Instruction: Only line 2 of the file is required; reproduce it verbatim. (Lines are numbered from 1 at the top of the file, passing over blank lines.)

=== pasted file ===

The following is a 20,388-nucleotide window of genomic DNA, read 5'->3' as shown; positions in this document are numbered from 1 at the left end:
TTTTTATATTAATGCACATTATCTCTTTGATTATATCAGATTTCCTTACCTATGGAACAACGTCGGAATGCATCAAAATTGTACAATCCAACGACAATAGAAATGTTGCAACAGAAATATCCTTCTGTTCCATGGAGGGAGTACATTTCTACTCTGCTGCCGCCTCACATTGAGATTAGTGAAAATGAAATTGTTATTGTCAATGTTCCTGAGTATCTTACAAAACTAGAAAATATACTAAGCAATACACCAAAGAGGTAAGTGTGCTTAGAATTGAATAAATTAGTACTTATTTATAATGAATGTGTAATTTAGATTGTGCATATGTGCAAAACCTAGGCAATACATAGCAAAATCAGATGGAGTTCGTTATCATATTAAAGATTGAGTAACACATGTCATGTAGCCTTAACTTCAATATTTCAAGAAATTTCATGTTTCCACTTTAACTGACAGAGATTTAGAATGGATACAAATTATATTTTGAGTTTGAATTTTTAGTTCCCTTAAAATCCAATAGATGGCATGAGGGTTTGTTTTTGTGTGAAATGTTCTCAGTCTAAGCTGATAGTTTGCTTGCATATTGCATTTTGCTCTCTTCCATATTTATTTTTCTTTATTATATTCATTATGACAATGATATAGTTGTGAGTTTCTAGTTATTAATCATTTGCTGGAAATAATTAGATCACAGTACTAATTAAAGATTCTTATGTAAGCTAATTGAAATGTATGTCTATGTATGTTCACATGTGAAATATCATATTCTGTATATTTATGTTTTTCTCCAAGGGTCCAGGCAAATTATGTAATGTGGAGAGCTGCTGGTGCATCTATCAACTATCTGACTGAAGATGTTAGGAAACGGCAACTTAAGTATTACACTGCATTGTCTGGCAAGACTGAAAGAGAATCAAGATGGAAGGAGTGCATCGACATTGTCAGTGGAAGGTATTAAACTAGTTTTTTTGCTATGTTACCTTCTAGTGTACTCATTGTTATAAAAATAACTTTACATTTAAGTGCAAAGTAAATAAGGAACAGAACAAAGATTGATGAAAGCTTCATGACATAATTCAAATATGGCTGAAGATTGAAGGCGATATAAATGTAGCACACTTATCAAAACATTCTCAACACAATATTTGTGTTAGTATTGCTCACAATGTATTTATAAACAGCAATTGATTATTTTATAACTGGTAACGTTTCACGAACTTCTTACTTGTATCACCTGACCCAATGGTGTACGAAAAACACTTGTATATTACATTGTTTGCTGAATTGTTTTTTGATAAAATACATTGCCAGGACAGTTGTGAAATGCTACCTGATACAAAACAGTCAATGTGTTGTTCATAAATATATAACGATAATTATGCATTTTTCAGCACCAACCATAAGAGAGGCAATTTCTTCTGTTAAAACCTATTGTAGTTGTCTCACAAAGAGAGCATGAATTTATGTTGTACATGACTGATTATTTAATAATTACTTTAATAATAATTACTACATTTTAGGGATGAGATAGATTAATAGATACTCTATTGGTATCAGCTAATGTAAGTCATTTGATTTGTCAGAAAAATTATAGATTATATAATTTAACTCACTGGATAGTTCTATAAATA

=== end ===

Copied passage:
TTTTTATATTAATGCACATTATCTCTTTGATTATATCAGATTTCCTTACCTATGGAACAACGTCGGAATGCATCAAAATTGTACAATCCAACGACAATAGAAATGTTGCAACAGAAATATCCTTCTGTTCCATGGAGGGAGTACATTTCTACTCTGCTGCCGCCTCACATTGAGATTAGTGAAAATGAAATTGTTATTGTCAATGTTCCTGAGTATCTTACAAAACTAGAAAATATACTAAGCAATACACCAAAGAGGTAAGTGTGCTTAGAATTGAATAAATTAGTACTTATTTATAATGAATGTGTAATTTAGATTGTGCATATGTGCAAAACCTAGGCAATACATAGCAAAATCAGATGGAGTTCGTTATCATATTAAAGATTGAGTAACACATGTCATGTAGCCTTAACTTCAATATTTCAAGAAATTTCATGTTTCCACTTTAACTGACAGAGATTTAGAATGGATACAAATTATATTTTGAGTTTGAATTTTTAGTTCCCTTAAAATCCAATAGATGGCATGAGGGTTTGTTTTTGTGTGAAATGTTCTCAGTCTAAGCTGATAGTTTGCTTGCATATTGCATTTTGCTCTCTTCCATATTTATTTTTCTTTATTATATTCATTATGACAATGATATAGTTGTGAGTTTCTAGTTATTAATCATTTGCTGGAAATAATTAGATCACAGTACTAATTAAAGATTCTTATGTAAGCTAATTGAAATGTATGTCTATGTATGTTCACATGTGAAATATCATATTCTGTATATTTATGTTTTTCTCCAAGGGTCCAGGCAAATTATGTAATGTGGAGAGCTGCTGGTGCATCTATCAACTATCTGACTGAAGATGTTAGGAAACGGCAACTTAAGTATTACACTGCATTGTCTGGCAAGACTGAAAGAGAATCAAGATGGAAGGAGTGCATCGACATTGTCAGTGGAAGGTATTAAACTAGTTTTTTTGCTATGTTACCTTCTAGTGTACTCATTGTTATAAAAATAACTTTACATTTAAGTGCAAAGTAAATAAGGAACAGAACAAAGATTGATGAAAGCTTCATGACATAATTCAAATATGGCTGAAGATTGAAGGCGATATAAATGTAGCACACTTATCAAAACATTCTCAACACAATATTTGTGTTAGTATTGCTCACAATGTATTTATAAACAGCAATTGATTATTTTATAACTGGTAACGTTTCACGAACTTCTTACTTGTATCACCTGACCCAATGGTGTACGAAAAACACTTGTATATTACATTGTTTGCTGAATTGTTTTTTGATAAAATACATTGCCAGGACAGTTGTGAAATGCTACCTGATACAAAACAGTCAATGTGTTGTTCATAAATATATAACGATAATTATGCATTTTTCAGCACCAACCATAAGAGAGGCAATTTCTTCTGTTAAAACCTATTGTAGTTGTCTCACAAAGAGAGCATGAATTTATGTTGTACATGACTGATTATTTAATAATTACTTTAATAATAATTACTACATTTTAGGGATGAGATAGATTAATAGATACTCTATTGGTATCAGCTAATGTAAGTCATTTGATTTGTCAGAAAAATTATAGATTATATAATTTAACTCACTGGATAGTTCTATAAATA